1863-07-07 The local Provost Marshal solicited "Men, Horses, and Wagons…to bury the dead" in various Gettysburg Battlefield plots.[15]
1863-07-10 The last "Rebel dead" were interred on the battlefield (horse carcasses remained to be buried).[16]
[when?] Battlefield land preservation began by August 5[17] with attorney David McConaughy's purchases including "the heights of Cemetery Hill"[18] which he planned for a soldiers' cemetery where lots could be purchased for reinterring soldiers.
1863-07-20 "Peter Thorn", [sic] who was deployed from Gettysburg in a combat unit, began weekly newspaper ads for "removals into Ever Green Cemetery".[19]
1863-07-24 David Wills, a Gettysburg attorney, recommended a state-funded cemetery at the south slope of East Cemetery Hill "on the Baltimore turnpike, opposite the Cemetery"[20]: 4 —the open, sloped tract of 8 acres (3.2 ha)[21] was sold by Peter Thorn in 1899.[22]
1863-07-28 State funds regarding "Pennsylvanians killed [were for] furnishing transportation for the body and one attendant" to home cemeteries[23] (600–700 coffins were used.)[24]
1863-08-14 Wills, after being designated Pennsylvania Governor Andrew Curtin's agent, purchased McConaughy's summit tract and a day or so later[who?] a 2nd tract "between Evergreen and the five-acre tract of Miller's apple orchard"[20]: 6  totalling 17 acres (6.9 ha) for $2,475.87[25] ($61,270 in 2023 dollars).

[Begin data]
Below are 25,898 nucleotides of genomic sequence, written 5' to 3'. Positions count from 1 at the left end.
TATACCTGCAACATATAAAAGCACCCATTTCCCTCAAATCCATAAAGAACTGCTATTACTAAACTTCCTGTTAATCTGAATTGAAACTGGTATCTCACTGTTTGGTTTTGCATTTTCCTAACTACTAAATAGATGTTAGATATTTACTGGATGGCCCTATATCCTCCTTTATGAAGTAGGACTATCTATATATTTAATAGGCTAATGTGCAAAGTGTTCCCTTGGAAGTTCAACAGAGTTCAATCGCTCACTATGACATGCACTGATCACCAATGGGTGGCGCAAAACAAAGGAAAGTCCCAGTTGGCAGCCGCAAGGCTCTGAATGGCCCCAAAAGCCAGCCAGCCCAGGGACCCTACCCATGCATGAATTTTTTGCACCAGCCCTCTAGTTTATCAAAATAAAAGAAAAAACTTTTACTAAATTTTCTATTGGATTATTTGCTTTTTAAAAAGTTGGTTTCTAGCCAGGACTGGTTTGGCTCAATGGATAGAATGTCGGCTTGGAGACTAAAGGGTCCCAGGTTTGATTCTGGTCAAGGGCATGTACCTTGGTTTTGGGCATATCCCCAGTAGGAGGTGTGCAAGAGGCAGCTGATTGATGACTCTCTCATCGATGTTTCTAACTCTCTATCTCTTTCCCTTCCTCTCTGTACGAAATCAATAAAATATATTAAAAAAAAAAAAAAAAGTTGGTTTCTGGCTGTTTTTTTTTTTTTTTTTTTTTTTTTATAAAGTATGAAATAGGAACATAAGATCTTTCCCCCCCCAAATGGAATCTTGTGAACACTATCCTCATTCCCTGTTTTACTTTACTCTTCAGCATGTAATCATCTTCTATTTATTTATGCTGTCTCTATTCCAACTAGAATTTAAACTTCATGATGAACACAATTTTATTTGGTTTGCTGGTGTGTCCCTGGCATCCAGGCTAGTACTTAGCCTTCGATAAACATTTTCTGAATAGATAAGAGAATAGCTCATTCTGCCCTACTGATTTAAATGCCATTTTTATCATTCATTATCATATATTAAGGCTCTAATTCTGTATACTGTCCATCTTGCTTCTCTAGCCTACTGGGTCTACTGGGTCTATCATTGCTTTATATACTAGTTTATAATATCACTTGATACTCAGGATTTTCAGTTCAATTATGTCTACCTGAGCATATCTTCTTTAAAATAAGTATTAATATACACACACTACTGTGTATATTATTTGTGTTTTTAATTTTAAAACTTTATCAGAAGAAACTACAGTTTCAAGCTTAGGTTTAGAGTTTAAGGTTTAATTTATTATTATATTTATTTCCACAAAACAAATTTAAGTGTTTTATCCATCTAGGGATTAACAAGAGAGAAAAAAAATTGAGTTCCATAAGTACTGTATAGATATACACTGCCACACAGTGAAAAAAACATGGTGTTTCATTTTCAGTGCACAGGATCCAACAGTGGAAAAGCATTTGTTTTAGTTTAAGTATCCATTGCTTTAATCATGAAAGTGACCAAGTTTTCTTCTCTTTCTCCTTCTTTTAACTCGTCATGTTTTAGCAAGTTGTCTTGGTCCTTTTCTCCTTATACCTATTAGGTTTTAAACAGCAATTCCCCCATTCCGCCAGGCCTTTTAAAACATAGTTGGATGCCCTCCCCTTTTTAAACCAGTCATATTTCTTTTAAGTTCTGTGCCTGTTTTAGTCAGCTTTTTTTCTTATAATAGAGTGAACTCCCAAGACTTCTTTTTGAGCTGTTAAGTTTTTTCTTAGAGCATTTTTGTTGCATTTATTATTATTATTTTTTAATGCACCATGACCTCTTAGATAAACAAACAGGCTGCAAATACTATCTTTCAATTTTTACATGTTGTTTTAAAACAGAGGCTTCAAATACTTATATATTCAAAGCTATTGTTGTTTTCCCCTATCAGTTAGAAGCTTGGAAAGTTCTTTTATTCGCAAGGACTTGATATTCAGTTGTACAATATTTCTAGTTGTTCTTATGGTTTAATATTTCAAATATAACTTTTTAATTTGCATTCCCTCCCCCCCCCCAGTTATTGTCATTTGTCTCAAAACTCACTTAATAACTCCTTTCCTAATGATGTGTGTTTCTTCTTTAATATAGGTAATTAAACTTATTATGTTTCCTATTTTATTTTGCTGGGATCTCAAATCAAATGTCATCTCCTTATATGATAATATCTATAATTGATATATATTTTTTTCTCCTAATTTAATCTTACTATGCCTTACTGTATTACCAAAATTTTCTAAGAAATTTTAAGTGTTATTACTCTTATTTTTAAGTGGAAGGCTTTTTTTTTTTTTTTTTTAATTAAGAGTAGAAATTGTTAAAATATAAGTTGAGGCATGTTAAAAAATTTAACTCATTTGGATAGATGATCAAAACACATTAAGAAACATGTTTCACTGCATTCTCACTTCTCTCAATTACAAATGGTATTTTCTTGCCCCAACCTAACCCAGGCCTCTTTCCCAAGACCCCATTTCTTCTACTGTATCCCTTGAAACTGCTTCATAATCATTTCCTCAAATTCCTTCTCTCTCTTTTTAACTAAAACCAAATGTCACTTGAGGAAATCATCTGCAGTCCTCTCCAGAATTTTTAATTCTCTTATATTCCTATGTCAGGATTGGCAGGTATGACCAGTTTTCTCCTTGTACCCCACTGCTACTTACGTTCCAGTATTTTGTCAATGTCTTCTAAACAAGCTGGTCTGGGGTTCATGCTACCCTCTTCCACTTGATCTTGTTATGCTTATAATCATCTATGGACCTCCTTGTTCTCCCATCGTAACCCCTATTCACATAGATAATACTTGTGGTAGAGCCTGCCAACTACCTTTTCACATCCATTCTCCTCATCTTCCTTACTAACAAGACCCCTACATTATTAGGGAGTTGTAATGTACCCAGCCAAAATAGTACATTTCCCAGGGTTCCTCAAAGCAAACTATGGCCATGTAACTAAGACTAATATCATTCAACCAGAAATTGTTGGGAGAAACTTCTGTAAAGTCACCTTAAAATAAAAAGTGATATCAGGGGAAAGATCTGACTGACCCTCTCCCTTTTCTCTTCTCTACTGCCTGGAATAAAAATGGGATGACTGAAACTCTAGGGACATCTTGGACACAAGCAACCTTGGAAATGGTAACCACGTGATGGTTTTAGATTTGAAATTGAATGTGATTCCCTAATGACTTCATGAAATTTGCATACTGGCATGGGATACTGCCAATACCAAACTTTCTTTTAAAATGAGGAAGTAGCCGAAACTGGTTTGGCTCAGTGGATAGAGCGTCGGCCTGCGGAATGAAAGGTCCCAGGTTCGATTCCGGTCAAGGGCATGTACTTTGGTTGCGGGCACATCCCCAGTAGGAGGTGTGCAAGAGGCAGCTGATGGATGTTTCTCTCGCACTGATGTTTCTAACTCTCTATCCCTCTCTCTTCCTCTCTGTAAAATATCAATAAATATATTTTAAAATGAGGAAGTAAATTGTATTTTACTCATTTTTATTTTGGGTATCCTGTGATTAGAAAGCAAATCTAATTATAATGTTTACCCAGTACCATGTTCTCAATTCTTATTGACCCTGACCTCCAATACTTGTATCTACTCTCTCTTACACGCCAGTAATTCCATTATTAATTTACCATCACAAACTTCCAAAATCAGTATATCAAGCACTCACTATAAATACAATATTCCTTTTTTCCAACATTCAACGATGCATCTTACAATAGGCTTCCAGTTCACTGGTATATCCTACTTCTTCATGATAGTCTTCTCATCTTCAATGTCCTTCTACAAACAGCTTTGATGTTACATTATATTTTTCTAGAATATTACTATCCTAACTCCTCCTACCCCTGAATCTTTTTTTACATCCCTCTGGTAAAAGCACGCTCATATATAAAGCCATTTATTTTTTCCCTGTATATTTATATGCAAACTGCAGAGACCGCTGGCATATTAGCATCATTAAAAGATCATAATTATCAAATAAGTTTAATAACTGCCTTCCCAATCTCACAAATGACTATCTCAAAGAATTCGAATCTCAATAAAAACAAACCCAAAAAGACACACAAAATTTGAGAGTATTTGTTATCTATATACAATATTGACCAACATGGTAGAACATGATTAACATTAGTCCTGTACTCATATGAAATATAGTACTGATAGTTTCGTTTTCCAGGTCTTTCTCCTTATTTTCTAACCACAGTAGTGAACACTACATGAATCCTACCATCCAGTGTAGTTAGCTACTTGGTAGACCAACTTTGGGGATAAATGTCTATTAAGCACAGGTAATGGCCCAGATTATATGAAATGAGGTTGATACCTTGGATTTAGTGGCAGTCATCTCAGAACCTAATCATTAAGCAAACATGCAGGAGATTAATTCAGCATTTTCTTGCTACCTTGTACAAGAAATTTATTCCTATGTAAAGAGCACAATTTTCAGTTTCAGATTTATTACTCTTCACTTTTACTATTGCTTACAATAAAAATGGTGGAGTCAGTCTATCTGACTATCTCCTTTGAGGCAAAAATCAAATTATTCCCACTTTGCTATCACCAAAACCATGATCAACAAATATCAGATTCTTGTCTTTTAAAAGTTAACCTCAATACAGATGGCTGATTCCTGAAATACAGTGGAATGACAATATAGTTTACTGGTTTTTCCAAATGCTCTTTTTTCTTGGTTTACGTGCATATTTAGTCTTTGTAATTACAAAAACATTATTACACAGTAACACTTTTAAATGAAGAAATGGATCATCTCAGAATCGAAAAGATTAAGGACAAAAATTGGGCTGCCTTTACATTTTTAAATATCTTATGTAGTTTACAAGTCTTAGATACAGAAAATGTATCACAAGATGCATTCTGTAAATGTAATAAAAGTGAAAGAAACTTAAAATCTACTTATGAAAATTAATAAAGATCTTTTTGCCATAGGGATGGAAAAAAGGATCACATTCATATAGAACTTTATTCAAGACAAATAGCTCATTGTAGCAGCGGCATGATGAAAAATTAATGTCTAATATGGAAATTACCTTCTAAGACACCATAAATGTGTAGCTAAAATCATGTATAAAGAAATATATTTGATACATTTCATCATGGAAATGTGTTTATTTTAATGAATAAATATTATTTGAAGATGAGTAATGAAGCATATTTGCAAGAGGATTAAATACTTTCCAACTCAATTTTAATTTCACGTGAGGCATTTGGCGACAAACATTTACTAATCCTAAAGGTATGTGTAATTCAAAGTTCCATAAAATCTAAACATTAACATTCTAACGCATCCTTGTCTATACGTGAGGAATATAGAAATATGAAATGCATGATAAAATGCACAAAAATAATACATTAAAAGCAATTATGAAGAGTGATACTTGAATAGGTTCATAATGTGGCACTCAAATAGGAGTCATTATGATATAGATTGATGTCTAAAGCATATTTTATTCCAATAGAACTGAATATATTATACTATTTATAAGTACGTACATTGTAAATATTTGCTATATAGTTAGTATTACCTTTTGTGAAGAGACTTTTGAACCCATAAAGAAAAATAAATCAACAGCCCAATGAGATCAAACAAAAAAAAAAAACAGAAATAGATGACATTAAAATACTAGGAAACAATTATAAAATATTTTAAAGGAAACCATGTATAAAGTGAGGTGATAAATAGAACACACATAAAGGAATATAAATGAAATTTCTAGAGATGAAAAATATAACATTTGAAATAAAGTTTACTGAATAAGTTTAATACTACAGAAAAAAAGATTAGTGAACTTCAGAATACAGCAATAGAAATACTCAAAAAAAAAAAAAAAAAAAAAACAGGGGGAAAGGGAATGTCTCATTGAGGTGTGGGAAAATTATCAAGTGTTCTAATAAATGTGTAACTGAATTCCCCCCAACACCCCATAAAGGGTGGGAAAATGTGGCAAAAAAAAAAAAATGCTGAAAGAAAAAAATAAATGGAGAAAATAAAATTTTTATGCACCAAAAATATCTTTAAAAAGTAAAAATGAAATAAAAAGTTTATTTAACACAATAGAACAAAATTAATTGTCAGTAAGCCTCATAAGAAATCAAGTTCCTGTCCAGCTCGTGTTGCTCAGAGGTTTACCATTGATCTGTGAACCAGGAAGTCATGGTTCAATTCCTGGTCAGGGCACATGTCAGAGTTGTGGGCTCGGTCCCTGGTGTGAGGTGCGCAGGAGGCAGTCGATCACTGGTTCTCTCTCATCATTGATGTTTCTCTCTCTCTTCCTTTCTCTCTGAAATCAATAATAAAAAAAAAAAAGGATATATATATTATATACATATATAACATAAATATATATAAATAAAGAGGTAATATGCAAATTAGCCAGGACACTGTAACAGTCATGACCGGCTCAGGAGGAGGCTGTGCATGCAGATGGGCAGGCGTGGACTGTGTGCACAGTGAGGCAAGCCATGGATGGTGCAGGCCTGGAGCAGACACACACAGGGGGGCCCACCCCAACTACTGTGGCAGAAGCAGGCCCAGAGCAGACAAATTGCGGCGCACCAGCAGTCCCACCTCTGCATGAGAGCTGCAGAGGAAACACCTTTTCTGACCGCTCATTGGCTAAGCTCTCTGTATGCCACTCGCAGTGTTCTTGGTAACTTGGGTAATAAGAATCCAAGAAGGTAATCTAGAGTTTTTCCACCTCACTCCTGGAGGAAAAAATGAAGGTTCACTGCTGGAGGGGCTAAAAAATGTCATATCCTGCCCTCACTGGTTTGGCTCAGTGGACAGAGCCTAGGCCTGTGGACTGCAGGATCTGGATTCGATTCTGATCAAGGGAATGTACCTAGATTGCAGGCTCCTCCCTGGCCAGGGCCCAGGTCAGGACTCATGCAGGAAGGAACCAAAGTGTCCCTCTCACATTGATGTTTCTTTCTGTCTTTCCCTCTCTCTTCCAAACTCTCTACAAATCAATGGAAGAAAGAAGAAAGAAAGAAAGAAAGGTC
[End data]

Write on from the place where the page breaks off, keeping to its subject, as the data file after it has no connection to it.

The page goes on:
1863-08-21 Wills had contacted William Saunders about designing the cemetery.[26]
1863 The reinterment contract was issued and required wooden boards nailed to the head of the coffins to protrude from the ground for displaying identities.[27]
1863-10-17 † In a former cornfield of the battle,[28] the first reinterments (Cpl Story & Pvt James) were from the 1804 "United Presbyterian Burying Ground".[8]: 140  The "Associate Reformed Graveyard" closed in 1899[29] (at least five others are identified as reinterred from that graveyard.)
1863-11-16 ۩ A flagpole[30] was erected "near the stand prepared for the world-renowned Orator, Hon. Edward Everett".[31] The 12 ft × 20 ft (3.7 m × 6.1 m)[32] "platform" was "on the spot where the monument is to be built[1]…"fronting away from the cemetery [toward the subsequent] vast audience" (in Evergreen Cemetery).[33]
1863-11 Joseph Becker sketched the flagpole, the "grand stand"[34] ("speaker will face this way"), and East Cemetery Hill graves.[7]
1863-11-19 ¶ President Abraham Lincoln delivered the Gettysburg Address after the Everett oration at the Consecration of the National Cemetery at Gettysburg.
1863-11-24 † 1188 remains, including 582 unknown, "had already been interred in the Cemetery".[14]
1863-12-07 Wills advertised for farmers to report graves on their property.[35]